TITHES-Lord KING said, seeing several right rev. Prelates in their places, he would take the opportunity of presenting several petitions against Tithes, which he should not have thought it fair to present in their absence. The first petition he should present was from a place in Somersetshire, and it was very numerously signed-being signed, indeed, by several thousand persons. They said that their petition was directed against the pernicious tithe system. They stated that they were in great distress; that the farmers could get no profit, and the labourers no employment, on account of the tithe. They stated that tithes, in their origin, were intended to answer very different purposes from The Bishop of LINCOLN made a few obserthat to whith they were applied at present; vations in reply to his Lordship, which were that originally the tithes were divided into nearly inaudible below the Bar. We underthree portions-one went to the clergyman, stood the right Rev, Prelate to say, that notanother to repair the church, and the third to withstanding the confidence with which the maintain the poor. But these petitioners noble Baron made his assertions, he would stated, that they had now to maintain all find it difficult to prove them. He must the poor, and keep the church in repair, maintain that tithes were not established by and that the whole of the tithe went to the the state for a State service. In many cases minister. The tithes they described as a bar- they were granted by individuals who had rier against improvement, and he must say the power, in order to provide for the due that there was great truth in the sentiments performance of religious service in every pathat of the petition. He knew it was said that rish in the kingdom. The individuals who tithes were property; and so they were, but granted tithes did not intend them to be the very different from individual property. It property of the State. The question was, was said that tithes were the property of the what was property? The law gave power to church, and it was asked if it were not as men to appropriate and use certain things. It sacred as other property? But the property gave a power to the tithe-owner, a property in of the church stood upon a different footing the tithes, as it gave to the land-owner a profrom individual property. The church esta-perty in his land. Tithes, therefore, stood blishment was the creature of the state; it was paid for, and in such a manner as the state pleased. In that respect, then, it was perfectly different from individual property. A rev. Prelate had stated, on a former evening, that church property was more ancient than other property: it might be more ancient than some other property, but it was at all times the creature of the state, and public property; it was conferred by the state, and it was held as public property, intended for the benefit of the state. It was different from private property, which was necessary for the good of society. Without private property, we should have nothing but the spontaneous produce of the earth; but, without tithe, we should have a great deal more of saleable produce of art and skill than at present. Tithes, then, and private property, operate in different ways. The institution of private property increased the produce the institution of tithes lessened it. They were a tax on production; they hindered capital from being applied to the land; and, but for them, more capital would be applied, and more produce obtained. It was now necessary to pay tithe on the gross produce of the land, of capital, and labour, which prevented the employment of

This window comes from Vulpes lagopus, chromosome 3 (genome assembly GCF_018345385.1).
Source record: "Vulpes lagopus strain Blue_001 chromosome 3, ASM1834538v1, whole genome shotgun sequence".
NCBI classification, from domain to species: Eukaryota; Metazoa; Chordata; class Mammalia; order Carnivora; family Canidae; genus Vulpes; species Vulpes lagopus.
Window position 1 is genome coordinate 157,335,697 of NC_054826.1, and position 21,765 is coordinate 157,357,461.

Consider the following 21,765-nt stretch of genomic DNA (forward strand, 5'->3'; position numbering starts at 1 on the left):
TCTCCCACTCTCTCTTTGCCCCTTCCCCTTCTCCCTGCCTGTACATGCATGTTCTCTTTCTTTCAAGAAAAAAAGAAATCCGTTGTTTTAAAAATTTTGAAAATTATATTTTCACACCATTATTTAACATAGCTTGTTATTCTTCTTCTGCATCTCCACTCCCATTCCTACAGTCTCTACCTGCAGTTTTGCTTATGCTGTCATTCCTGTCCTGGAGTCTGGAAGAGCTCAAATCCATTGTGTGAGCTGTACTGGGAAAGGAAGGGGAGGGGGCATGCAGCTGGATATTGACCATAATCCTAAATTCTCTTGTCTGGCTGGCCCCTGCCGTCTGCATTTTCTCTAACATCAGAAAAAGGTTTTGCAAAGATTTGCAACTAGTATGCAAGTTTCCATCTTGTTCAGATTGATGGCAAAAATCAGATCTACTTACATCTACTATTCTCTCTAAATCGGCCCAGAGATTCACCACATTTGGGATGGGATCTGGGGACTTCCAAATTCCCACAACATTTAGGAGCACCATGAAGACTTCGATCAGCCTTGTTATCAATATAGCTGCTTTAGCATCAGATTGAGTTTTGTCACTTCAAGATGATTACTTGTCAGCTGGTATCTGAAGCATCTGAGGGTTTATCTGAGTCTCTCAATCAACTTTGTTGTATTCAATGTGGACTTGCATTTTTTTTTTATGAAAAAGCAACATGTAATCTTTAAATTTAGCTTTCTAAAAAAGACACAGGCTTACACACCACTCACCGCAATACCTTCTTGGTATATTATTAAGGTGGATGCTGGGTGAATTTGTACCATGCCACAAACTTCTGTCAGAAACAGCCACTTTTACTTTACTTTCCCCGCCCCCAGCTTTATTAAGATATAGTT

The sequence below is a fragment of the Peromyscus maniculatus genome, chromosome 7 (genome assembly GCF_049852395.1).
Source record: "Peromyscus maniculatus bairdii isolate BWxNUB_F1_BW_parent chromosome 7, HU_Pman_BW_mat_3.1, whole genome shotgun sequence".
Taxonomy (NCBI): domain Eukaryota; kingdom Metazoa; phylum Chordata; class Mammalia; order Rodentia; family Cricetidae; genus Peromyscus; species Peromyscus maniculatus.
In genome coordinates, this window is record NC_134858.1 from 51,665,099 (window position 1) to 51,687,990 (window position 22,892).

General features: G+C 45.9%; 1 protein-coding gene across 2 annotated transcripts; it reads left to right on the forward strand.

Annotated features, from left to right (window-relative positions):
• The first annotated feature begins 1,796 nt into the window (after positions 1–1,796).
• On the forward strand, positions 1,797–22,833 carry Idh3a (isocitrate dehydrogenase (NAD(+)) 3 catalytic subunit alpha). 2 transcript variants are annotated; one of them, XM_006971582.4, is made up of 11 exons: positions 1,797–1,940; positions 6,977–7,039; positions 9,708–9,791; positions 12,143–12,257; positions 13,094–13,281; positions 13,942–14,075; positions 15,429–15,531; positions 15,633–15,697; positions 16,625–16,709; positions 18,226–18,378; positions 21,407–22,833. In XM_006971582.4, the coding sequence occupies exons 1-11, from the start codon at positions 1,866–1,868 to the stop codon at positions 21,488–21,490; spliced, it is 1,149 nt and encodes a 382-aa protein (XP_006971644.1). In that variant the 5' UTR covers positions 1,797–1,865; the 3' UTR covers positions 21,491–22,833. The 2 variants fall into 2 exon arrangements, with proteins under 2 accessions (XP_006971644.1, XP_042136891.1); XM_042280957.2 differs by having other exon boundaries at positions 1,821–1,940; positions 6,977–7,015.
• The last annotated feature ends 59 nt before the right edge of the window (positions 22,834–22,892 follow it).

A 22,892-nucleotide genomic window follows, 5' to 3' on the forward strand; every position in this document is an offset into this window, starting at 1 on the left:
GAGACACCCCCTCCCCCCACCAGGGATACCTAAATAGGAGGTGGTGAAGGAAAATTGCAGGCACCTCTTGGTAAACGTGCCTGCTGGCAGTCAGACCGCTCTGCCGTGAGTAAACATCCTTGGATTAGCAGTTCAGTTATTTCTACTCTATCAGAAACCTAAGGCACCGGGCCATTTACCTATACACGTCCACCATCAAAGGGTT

upon the same footing as other property. He remembered that at the period of the French revolution, the people who argued against tithes also contended that the landlords were nothing more than the stewards for the people, and that rent was the salary which was paid to them for distributing the produce of the land. He did not know why the Church property should be subject to attacks more than other property, unless it could be shown that it weighed heavier than other property on the springs of national industry. Was that the case? He believed not. Was land free from tithes better cultivated than land subject to tithes. (Hear, hear.) Was that the case? He denied that it was. The right Rev. Prelate then quoted a communication from a clergyman, to show that the tithes were only in his parish 1-6th of the rent. The clergyman stated that he had had several communications with land-surveyors and other persons, who assured him that, generally, the clergymen took from 20 to 30 per cent. less than their due claim for tithes. The agriculturists, the clergyman stated, were not injured by tithes; for, generally, tithe-free land was not better, or so well, cultivated as land subject to tithes. In those parishes, 100,